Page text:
Grange tasked with reviewing 'no-sleeveless' policy

Tuesday, July 17, 2018

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KINGSTON, Jamaica — Prime Minister Andrew Holness said he has tasked Minister of Culture, Gender, Entertainment and Sport, Olivia Grange to examine and review the practice of prohibiting women who wear sleeveless attire from government facilities.

The prime minister made the disclosure a short while ago via his official Twitter page where he said that “as a modern society, we must evolve”.

One Twitter user in response to the announcement noted that Holness said "examine and review" and not "change", expressing hope that this examination and review will lead to pratical changes.

Calls to get rid of the "no-sleeveless" policy have been at the forefront for years with mostly women being affected.

Up to last year, gender research expert Professor Verene Shepherd made a call for the Government to revise its dress code for the public's interaction with its agencies and departments to reflect a more modern society — a call which has gained widespread support.

Professor Shepherd in November questioned the origin of the "no sleeveless" rule at Government offices and institutions in Jamaica after sharing that she went to a high school in St Thomas and the security guard looked into her vehicle and asked if anyone in the group was wearing a sleeveless top.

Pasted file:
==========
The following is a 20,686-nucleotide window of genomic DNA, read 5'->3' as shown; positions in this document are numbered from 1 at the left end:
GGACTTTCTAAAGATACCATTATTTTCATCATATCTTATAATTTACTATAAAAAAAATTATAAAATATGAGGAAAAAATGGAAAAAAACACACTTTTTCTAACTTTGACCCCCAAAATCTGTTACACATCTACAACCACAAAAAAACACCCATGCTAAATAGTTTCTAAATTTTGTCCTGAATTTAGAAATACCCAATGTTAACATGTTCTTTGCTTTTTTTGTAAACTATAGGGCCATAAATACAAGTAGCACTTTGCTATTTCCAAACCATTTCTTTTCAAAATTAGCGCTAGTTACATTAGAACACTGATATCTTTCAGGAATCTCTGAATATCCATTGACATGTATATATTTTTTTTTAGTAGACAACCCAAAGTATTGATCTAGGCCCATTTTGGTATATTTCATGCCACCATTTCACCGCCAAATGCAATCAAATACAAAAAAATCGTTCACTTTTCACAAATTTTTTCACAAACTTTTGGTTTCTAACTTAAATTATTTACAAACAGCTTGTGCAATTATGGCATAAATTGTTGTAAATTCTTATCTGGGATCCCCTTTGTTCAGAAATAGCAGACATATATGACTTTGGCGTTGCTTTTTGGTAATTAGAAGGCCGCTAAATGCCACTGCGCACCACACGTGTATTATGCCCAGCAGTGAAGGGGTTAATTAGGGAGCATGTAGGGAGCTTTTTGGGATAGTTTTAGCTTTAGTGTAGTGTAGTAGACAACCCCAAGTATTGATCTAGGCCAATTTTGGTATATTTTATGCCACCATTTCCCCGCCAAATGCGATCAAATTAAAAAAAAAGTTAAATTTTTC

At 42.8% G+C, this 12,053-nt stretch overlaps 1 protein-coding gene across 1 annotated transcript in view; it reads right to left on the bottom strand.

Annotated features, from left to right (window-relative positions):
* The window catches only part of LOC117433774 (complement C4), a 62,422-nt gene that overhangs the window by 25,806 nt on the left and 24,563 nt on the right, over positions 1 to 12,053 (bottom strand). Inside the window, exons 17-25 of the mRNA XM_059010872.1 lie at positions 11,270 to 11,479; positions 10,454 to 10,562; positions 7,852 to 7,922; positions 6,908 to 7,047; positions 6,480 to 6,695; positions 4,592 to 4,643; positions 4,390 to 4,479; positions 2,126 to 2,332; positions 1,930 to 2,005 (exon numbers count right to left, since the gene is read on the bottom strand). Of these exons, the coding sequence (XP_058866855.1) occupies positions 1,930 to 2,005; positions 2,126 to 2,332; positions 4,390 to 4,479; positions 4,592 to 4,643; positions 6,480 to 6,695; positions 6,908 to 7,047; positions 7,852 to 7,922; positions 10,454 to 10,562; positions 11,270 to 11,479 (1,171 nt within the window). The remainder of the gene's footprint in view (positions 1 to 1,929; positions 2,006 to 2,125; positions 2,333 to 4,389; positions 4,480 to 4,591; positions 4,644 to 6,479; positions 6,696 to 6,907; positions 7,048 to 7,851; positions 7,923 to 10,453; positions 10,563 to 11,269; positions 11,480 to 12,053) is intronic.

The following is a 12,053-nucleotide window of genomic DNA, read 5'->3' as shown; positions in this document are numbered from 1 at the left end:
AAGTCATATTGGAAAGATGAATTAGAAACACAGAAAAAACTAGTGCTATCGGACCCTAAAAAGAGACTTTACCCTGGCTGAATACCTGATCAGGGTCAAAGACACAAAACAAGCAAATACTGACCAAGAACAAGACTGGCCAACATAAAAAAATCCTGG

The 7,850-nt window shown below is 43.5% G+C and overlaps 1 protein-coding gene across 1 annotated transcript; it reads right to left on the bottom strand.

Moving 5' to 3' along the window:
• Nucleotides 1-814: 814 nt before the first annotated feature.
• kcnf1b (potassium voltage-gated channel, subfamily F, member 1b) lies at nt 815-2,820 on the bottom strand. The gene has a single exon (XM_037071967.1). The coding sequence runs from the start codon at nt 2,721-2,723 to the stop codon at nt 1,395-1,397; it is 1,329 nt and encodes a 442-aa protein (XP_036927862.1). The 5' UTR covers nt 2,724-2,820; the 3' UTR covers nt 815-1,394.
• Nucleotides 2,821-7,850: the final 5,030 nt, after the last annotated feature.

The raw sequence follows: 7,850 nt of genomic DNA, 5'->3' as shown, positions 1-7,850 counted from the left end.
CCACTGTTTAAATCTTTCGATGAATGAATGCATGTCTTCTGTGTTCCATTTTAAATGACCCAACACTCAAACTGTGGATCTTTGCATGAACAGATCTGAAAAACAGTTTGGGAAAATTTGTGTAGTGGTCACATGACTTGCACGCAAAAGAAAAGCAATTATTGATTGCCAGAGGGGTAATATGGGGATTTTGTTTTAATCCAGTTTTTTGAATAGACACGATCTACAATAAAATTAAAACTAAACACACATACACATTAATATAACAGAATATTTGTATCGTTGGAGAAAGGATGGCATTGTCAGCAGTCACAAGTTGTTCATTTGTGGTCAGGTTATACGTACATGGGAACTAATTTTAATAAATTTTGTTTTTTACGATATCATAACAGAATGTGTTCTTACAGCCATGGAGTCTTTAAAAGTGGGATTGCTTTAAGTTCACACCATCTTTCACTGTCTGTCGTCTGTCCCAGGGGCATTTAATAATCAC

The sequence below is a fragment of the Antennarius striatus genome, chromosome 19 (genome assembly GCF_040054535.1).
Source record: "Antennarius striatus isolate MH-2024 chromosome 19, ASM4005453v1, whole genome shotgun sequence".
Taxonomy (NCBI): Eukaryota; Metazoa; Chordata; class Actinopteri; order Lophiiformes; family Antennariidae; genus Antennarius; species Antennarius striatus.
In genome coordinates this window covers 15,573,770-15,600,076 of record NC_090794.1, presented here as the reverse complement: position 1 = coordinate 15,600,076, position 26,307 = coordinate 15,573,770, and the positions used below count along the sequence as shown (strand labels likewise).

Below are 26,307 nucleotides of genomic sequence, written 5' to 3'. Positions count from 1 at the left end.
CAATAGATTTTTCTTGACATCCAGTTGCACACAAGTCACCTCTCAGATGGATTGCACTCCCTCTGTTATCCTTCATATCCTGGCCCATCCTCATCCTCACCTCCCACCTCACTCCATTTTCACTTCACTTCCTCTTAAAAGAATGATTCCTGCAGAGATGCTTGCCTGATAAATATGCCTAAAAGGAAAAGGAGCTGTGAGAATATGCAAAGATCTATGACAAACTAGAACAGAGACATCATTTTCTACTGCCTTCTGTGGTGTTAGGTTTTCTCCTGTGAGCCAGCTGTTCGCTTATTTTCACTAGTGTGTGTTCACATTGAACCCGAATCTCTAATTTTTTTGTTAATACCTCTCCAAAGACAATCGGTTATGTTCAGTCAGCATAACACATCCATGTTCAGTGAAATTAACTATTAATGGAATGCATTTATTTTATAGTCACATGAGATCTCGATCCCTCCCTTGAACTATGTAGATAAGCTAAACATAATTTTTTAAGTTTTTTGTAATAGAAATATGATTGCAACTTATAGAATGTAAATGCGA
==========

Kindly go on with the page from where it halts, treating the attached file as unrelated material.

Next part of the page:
Her post led to a number of her social media followers, mainly women, beginning with Latoya West-Blackwood, speaking out against the rule, the hindrances it has caused, and questioning its necessity in modern society.

Further, in November 2017, St Ann South Eastern Member of Parliament Lisa Hanna was labelled as an attention-seeker for wearing a black, cap-sleeved dress to the House of Parliament.

In 2015 as well, the Observer's All Woman magazine explored the issue of "no sleeveless" attire in public agencies after a businesswoman was turned away from doing business at the then Kingston and St Andrew Corporation because she was wearing a dress with capped sleeves.

The 2015 story also highlighted the views of some individuals that the rules smack of Christian fundamentalism and a push to sexualise women's bodies.

One expert warned that this oversexualising is as bad as what obtains in “rape culture”, where some people believe women ask to be raped because of the clothes they wear.

“Let us not view modesty as an outdated kind of concept. Modesty is a virtue to aspire to. I am not making modesty the enemy,” Reverend Karl Johnson, general secretary of the Jamaica Baptist Union, said at the time.

“However, I believe too many of our dress codes, whether wittingly or unwittingly, end up with this oversexualising mode, because if you check it out, I would be willing to hazard a guess that the majority of these target women.”

Shanica Blair

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